Steve’s latest post on his difficulty in getting his front yard to a place where it pleases him, along with the responses from readers who echo his sentiment, is a reminder that for many of us gardeners that extending our gardening repertoire from the backyard to the front is a significant challenge. Below is a picture of my house and garden when it was spanking new. Even back then I knew that this was not a pretty picture!
As many of you already know, when I built my home 25 years ago, the front yard had not even one flower. It was limited to a sparse row of evergreens and a scattering of deciduous shrubs and trees. As I mentioned in an earlier post, it was through the influence and passion of Chris Woods, the visionary behind Chanticleer (www.chanticleergarden.org) that I was turned onto the world of perennials and native plants. It was Chris who taught me the beauty of using large amounts of perennials in a sweeping motion. He was the one who said ‘hog wash’ to the Asian rhododendrons and azaleas that had buffered parts of my home and told me to trash them or give them away (which I sheepishly did). It was under his tutelage and vision that I was introduced to the glorious world of perennials, ornamental grasses and native shrubs.
But the one thing about gardening that any keen gardener knows is that nothing in nature (or life) stays the same: everything is in constant motion. A garden becomes more mature, our taste changes, perhaps we travel and see gardens that infuse our unconscious with inspirational ideas: and we, as human beings, possess an unquenchable thirst to continue to learn and experiment. Because after all, for most of us gardeners, our gardens are our personal laboratories.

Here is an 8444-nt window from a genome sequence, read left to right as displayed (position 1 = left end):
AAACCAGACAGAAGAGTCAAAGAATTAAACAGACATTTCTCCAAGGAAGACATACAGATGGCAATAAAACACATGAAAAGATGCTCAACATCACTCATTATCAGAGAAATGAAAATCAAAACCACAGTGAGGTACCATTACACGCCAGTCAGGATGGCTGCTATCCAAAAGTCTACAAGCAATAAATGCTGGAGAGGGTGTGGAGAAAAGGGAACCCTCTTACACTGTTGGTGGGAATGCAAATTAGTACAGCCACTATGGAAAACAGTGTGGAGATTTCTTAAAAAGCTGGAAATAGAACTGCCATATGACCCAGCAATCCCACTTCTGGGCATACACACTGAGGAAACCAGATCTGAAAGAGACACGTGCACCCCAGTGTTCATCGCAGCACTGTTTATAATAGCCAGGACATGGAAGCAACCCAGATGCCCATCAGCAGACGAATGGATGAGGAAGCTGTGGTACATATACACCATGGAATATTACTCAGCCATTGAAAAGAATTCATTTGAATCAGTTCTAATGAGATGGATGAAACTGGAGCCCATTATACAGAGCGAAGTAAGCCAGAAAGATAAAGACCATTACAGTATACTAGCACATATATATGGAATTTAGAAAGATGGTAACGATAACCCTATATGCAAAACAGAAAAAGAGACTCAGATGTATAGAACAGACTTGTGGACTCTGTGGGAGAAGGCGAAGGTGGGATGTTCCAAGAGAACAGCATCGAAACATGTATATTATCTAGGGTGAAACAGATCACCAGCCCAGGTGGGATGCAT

Perhaps you’ve seen the pictures on GGW recently of my front walkway (strewn with roses, perennials and an assortment of other flowers). At certain times of the season, usually at the end of a long day’s work when I meander out front, the beauty of it still takes my breath away. Yet, by the end of last year’s gardening season I was feeling restless with it. There was a major section that felt disorganized and out of sync with its overall feeling. So last fall, I did what I have done so many times before. I dug up dozens of perennials, transplanted those that could be used elsewhere and the rest were either given away or dumped, leaving a relatively blank slate in a large area bordering the pathway.
It is mid-April and I still don’t know what types of perennials I’ll be planting in the front yard garden over the next few weeks. Right now, I’m too busy germinating seeds, potting up tubers to place in the greenhouse (until the weather warms up) and cleaning up gardening beds. But somehow, as I look out my office window on this blissful spring afternoon and gaze at the huge flowers in bloom on the Magnolia grandiflora in my backyard, I know that everything will play out the way it’s meant to. I will figure out a solution to the unsolved dilemma of what to do with the unplanted segment of the front yard garden this spring. Whatever perennials I end up planting and whether or not the design pleases me, I will gain some pleasure from these plants and learn a heck of alot while romping about in nature. What more could I ask for?? The perfect front garden? I don’t think it exists!